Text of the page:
August 2012

In this Issue: 


The strange thing was that the academics didn’t see it coming. Then again, the monks in that quaint little abbey on Lindisfarne didn’t see the Vikings coming either – or did, and thought they wanted to be baptised.

In the Monthly Comment, Don Watson charts the demise of our universities at the hands of a flurry of cost-saving, performance-enhancing, outcome-focussed education reforms. As university administrations continue to chase revenue, academics bemoan the loss of intellectualism among a new generation of thinkers.


Plus, in ‘The Australian Solution’, Waleed Aly finds the asylum-seeker debate in dire need of rescuing; in ‘Cape Tribulations’, John van Tiggelen revisits Noel Pearson’s welfare reform trial in Cape York; in ‘Higgs Mass 125.3 ± 0.6 GeV’, Michael Lucy joins a posse of physicists for a moment of universal discovery; in ‘Tatts Lotto’, Fiona Harari observes the delicate business of tattoo removal; and in ‘Switching Clubs’, Peter Sutton turns his eye from anthropology to classic car restoration.



A once nearly bipartisan issue [in American politics] had been transformed into contested territory … In 2008, President Barack Obama pledged that he would lead the world struggle to combat climate change. The words ‘climate change’ now rarely pass his lips.

In ‘A Dark Victory’, Robert Manne charts the success of the climate change denialist movement in undermining the alarming scientific evidence of human-caused global warming. The fossil fuel industry and other vested interests – for whom so much is at stake – have been victorious in the manufacture of doubt.


Many archivists do not believe state governments are serious about helping care leavers to find their personal records. If they were, one archivist told me, “an enormous amount could be done really fast”.

In ‘The Forgotten Ones’, Christine Kenneally uncovers the history of the half a million children who were raised in institutional care last century. Following the 2009 official apology to these ‘Forgotten Australians’, there has been little progress in helping those affected to discover their history, let alone find redress for their suffering. For many, time is running out.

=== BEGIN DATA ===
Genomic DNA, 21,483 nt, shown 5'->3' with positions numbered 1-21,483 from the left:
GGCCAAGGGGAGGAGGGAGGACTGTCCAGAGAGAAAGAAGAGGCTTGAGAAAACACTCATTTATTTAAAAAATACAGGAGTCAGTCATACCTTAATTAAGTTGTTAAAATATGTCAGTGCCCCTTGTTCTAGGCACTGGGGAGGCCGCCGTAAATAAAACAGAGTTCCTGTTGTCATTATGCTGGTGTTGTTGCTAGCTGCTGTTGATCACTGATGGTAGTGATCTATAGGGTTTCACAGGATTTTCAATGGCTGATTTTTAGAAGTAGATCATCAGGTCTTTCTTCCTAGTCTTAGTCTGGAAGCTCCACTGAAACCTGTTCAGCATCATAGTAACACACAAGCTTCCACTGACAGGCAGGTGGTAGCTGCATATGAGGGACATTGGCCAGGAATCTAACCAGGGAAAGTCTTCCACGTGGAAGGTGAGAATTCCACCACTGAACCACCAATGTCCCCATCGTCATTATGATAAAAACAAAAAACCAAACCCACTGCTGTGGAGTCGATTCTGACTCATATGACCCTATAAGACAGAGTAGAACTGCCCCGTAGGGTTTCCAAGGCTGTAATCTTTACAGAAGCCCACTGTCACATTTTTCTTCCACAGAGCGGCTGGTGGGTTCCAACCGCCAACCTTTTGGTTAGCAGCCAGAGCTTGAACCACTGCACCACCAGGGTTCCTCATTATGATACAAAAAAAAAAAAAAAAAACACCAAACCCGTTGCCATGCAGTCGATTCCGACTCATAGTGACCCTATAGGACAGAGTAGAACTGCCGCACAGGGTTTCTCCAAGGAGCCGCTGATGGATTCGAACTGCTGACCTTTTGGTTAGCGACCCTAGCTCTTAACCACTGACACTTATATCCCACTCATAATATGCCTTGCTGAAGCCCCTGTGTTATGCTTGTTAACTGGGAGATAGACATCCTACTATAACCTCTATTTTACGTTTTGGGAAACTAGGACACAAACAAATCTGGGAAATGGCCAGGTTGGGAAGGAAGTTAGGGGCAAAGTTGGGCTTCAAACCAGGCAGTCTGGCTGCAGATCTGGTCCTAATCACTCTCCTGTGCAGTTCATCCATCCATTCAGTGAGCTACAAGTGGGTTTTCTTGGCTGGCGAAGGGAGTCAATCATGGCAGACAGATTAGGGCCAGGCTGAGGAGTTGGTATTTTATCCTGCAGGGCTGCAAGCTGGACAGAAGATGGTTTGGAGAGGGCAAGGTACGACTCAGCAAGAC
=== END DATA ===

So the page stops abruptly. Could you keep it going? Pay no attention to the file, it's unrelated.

From Washington’s perspective, Gough Whitlam had done the unthinkable. He had put the United States on the same level as its communist enemy.

In ‘Dear Mr President’, James Curran uncovers White House tapes in the Nixon Library that reveal a diplomatic faux pas of the first order. In 1972, an urgent letter penned by Prime Minister Whitlam to President Nixon led to a series of tense exchanges (and profanity-ridden phone calls) that briefly threatened the Australian–American alliance.


Also, in ‘Small Fry’, Ruth Balint tells the complex story of a young Indonesian fisherman currently serving a five-year sentence in an Australian jail, and reflects on our punitive laws in relation to people smuggling.



Well, my attempt at being a Man About Town failed badly in a number of ways. Firstly, when the drinks were served, Jeffrey said his Manhattan was the worst he had ever drunk.

In Vox, Frank Moorhouse takes Jeffrey Eugenides on a tour of hard liquor and rock oysters across Sydney.  



Martin Amis’ sentences sing and thrum and send off so many reverberations and harmonics that everyone else’s sound flat. Perhaps this is why he provokes such critical rage.

In ‘Top Dog’, Anna Goldsworthy reviews Martin Amis’ new novel, Lionel Asbo: State of England. In this “fairy tale” – a satirical portrayal of English society that combines high style with low subject matter – Amis spins a disorienting tale that both confounds and rewards the reader.


Hugh White’s argument is based on the premise that, without a formal agreement, the US and China are going to drift into a serious conflict. But how worried should we really be? 

In ‘Power Shift’, Malcolm Turnbull examines the changing power dynamics between the United States and China, as outlined in Hugh White’s The China Choice: Why America Should Share Power.


Plus, in ‘Plenty o’ Nuttin’, Peter Conrad heralds the morale-boosting revelry of the Cape Town Opera; in ‘Sacrificial Pawns’, Kate Jennings falls under the spell of the intrigues (and crumpets) of Game of Thrones; and in ‘Spreading the Groove’, Richard Guilliatt discovers Melbourne’s thriving funk revival.